Mizukae nisoku (水替人足)
The term "mizukae nisoku (drainage laborers)" refers to those mining laborers engaged in removing the water that collects in mines and pumping it outside the mine.
The remainder of this article will focus mainly on the laborers engaged in tunnel-based drainage efforts at the Sado gold mine, which was run directly by the Edo bakufu.
The first time drainage laborers were sent to Sado gold mine was in 1777.
There was a huge influx of homeless people into Edo and its environs due to the Great Tenmei Famine and the resulting political instability, and many of the homeless committed a wide variety of serious crimes. In what was at once a preventative and punitive measure as well as an effort by the Shogun to clean up Edo, the seat of his power, the homeless who were deemed potential criminals were rounded up and sent to the Sado gold mine on Sadoga-shima Island and put to work as laborers there.
The first to propose this plan was the kanjo bugyo (commissioner of finance) Kiyomasa ISHITANI (the former Sado bugyo [commissioner of Sado]). The then-current commissioner of Sado opposed the plan, citing fears that public order would deteriorate, but proponents succeeded (not without forceful coercion) in ramming through their plan, and homeless people began to be sent to Sadoga-shima Island; thereafter, every year several dozen would be sent.
To distinguish from those who had suffered the penalty of "ento" or exile to a remote island who were called "shimanagashi" ("exiled to the island"), drainage laborers were referred to as "shimaokuri" ("sent to the island") (because the banishment to Sadoga-shima had already been abolished in 1700).
Though at first only homeless people were sent, the scope of who could be sent gradually widened, beginning in 1788 with those who had been punished with flogging or tattooing and had no personal guarantor, continuing in 1805 with those who had acted poorly at their work-houses, and finally extending to those who had shown no contrition for their crimes even after enduring exile.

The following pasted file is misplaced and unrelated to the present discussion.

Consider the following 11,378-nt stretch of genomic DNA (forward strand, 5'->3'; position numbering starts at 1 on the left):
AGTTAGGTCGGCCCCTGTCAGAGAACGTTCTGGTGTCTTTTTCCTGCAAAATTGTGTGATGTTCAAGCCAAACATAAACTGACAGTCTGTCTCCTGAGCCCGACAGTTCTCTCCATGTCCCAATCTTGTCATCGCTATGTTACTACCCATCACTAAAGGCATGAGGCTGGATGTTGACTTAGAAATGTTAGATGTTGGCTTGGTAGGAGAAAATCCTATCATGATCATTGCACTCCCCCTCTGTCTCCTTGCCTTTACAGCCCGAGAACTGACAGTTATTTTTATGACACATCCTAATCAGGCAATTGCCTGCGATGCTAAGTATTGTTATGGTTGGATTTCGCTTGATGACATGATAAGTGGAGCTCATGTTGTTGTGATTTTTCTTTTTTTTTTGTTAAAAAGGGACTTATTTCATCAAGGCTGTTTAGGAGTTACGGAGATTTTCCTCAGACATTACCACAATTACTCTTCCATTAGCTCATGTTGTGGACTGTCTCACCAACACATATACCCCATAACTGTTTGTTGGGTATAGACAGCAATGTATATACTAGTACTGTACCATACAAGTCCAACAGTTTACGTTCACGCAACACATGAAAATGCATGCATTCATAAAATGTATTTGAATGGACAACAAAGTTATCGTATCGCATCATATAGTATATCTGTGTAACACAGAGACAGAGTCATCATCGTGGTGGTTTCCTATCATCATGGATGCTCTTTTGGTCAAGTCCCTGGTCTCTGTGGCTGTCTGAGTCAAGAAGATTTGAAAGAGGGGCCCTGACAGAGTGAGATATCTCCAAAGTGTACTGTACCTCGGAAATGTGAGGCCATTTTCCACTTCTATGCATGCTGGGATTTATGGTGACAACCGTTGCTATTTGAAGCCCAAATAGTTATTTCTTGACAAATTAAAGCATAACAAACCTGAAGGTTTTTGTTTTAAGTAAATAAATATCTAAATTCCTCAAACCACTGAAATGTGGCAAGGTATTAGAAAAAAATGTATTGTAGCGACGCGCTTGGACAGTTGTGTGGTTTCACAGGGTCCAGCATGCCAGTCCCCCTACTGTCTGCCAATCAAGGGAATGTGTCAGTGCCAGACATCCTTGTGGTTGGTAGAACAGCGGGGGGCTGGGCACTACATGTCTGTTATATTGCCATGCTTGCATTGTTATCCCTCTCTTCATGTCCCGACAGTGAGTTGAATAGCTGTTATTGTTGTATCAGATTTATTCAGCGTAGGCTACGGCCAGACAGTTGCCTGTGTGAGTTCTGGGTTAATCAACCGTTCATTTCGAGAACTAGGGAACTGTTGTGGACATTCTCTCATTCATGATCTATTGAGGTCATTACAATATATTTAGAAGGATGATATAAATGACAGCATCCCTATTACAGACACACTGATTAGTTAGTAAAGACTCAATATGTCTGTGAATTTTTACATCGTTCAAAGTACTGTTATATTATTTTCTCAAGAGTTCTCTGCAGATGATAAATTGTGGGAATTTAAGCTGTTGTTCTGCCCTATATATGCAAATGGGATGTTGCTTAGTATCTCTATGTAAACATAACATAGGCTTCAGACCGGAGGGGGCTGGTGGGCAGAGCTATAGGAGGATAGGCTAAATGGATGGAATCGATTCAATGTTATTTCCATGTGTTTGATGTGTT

One goal of the policy was to rehabilitate criminals (they earned small salaries from their labor, and those who repented of their crimes would be released. Convicts on Sadoga-shima Island, much like those at the work-houses of Tsukudajima Island, were given one type of labor to perform, and so if they showed contrition they would receive a tiny sum as savings and, after many years, would be allowed to return to their hometowns), but drainage work was extremely heavy labor, and drainage laborers were so cruelly exploited that it was said they could not survive for more than three years. Convicts on Sadoshima Island, much like those at the work-houses of Tsukudajima Island, were given one type of labor to perform, and so if they showed contrition they would receive a tiny sum as savings and, after many years, would be allowed to return to their hometowns), but drainage work was extremely heavy labor, and drainage laborers were so cruelly exploited that it was said they could not survive for more than three years. Consequently, there was a never-ending string of convicts who tried to escape, so the system failed to play its full part to isolate nor to correct these criminals.
Those who committed additional crimes while on the island were confined in mineshafts, a punishment known as "shikinai oikomi," while those who attempted to escape from the island were given a death sentence.